The National Education Association believes that the education profession consists of one education workforce serving the needs of all students and that the term ‘educator’ includes education support professionals.
The educator, believing in the worth and dignity of each human being, recognizes the supreme importance of the pursuit of truth, devotion to excellence, and the nurture of democratic principles. Essential to these goals is the protection of freedom to learn and to teach and the guarantee of equal educational opportunity for all. The educator accepts the responsibility to adhere to the highest ethical standards.
The educator recognizes the magnitude of the responsibility inherent in the teaching process. The desire for the respect and confidence of one’s colleagues, of students, of parents, and of the members of the community provides the incentive to attain and maintain the highest possible degree of ethical conduct. The Code of Ethics of the Education Profession indicates the aspiration of all educators and provides standards by which to judge conduct.
The remedies specified by the NEA and/or its affiliates for the violation of any provision of this Code shall be exclusive and no such provision shall be enforceable in any form other than one specifically designated by the NEA or its affiliates.
Commitment to the Student
The educator strives to help each stu¬dent realize his or her potential as a wor¬thy and effective member of society. The educator therefore works to stimulate the spirit of inquiry, the acquisition of knowl¬edge and understanding, and the thought¬ful formulation of worthy goals.
In fulfillment of the obligation to the student, the educator—
1. Shall not unreasonably restrain the student from independent action in the pursuit of learning.
2. Shall not unreasonably deny the student access to varying points of view.
3. Shall not deliberately suppress or distort subject matter relevant to the stu¬dent’s progress.
4. Shall make reasonable effort to protect the student from conditions harm¬ful to learning or to health and safety.
5. Shall not intentionally expose the student to embarrassment or disparagement.
6. Shall not on the basis of race, color, creed, sex, national origin, marital sta¬tus, political or religious beliefs, family, social or cultural background, or sexual orientation, unfairly—
• Exclude any student from partici¬pation in any program
• Deny benefits to any student
• Grant any advantage to any student
7. Shall not use professional relation¬ships with students for private advantage.
8. Shall not disclose information about students obtained in the course of professional service unless disclosure serves a compelling professional purpose or is required by law.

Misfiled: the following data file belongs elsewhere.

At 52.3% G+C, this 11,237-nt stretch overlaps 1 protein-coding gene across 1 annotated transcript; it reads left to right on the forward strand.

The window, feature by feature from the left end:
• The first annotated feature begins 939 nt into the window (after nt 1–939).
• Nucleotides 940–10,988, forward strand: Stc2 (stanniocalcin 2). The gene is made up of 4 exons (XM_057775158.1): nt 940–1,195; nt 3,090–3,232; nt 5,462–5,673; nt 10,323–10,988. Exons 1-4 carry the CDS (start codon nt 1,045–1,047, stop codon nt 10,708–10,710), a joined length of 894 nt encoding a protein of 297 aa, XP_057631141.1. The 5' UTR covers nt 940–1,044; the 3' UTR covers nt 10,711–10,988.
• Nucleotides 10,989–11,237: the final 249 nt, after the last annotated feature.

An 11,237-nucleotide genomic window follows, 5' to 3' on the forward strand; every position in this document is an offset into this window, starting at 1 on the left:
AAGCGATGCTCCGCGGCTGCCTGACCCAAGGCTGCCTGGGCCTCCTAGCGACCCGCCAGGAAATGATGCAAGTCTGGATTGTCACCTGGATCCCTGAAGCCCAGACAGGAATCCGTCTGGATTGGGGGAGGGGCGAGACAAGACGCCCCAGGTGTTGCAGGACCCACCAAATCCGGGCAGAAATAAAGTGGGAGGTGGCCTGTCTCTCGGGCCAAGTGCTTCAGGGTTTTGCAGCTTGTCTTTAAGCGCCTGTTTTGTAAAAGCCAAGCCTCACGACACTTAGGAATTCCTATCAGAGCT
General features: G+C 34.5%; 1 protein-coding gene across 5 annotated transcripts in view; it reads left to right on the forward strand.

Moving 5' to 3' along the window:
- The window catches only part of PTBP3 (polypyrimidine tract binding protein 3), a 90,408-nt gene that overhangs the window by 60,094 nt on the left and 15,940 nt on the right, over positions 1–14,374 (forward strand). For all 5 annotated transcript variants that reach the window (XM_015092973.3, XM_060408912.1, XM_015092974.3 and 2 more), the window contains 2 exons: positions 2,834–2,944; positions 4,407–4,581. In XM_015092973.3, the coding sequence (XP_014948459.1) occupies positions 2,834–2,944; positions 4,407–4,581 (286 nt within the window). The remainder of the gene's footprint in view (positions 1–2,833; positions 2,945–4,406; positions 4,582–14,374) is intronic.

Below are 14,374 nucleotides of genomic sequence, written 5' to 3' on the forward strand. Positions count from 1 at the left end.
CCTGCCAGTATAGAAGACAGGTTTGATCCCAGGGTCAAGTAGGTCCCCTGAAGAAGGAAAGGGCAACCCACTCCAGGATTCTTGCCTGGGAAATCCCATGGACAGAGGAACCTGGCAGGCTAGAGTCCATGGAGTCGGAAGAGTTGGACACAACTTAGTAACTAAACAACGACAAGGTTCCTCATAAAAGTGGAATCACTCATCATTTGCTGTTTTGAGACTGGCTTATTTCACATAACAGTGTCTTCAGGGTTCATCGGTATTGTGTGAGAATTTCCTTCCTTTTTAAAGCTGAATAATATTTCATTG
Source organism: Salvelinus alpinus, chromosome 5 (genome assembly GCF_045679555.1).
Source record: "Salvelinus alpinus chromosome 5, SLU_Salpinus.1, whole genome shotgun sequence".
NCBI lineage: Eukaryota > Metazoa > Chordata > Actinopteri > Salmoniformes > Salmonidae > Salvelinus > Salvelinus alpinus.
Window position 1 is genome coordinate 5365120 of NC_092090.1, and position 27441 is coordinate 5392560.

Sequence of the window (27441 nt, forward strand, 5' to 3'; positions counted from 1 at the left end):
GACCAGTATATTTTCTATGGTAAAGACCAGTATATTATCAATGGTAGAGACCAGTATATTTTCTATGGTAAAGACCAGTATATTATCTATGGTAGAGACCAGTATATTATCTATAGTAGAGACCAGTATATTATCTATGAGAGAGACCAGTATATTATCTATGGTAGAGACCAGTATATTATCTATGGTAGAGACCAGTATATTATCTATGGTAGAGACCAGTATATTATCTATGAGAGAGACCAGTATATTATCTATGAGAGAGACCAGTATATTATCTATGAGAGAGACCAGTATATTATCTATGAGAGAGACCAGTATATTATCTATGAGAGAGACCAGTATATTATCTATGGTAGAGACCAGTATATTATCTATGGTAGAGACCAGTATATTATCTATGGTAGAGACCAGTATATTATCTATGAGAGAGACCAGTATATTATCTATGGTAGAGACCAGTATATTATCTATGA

Commitment to the Profession
The education profession is vested by the public with a trust and responsibility requiring the highest ideals of profession¬al service.
In the belief that the quality of the ser¬vices of the education profession directly influences the nation and its citizens, the educator shall exert every effort to raise professional standards, to promote a cli-mate that encourages the exercise of pro¬fessional judgment, to achieve conditions that attract persons worthy of the trust to careers in education, and to assist in preventing the practice of the profession by unqualified persons.
In fulfillment of the obligation to the profession, the educator—
1. Shall not in an application for a professional position deliberately make a false statement or fail to disclose a material fact related to competency and qualifications.
2. Shall not misrepresent his/her pro¬fessional qualifications.
3. Shall not assist any entry into the profession of a person known to be un¬qualified in respect to character, educa¬tion, or other relevant attribute.
4. Shall not knowingly make a false statement concerning the qualifications of a candidate for a professional position.
5. Shall not assist a noneducator in the unauthorized practice of teaching.
6. Shall not disclose information about colleagues obtained in the course of professional service unless disclosure serves a compelling professional purpose or is required by law.
7. Shall not knowingly make false or malicious statements about a colleague.
8. Shall not accept any gratuity, gift, or favor that might impair or appear to in¬fluence professional decisions or action.
—Adopted by the 1975 Representative Assembly, amended 2010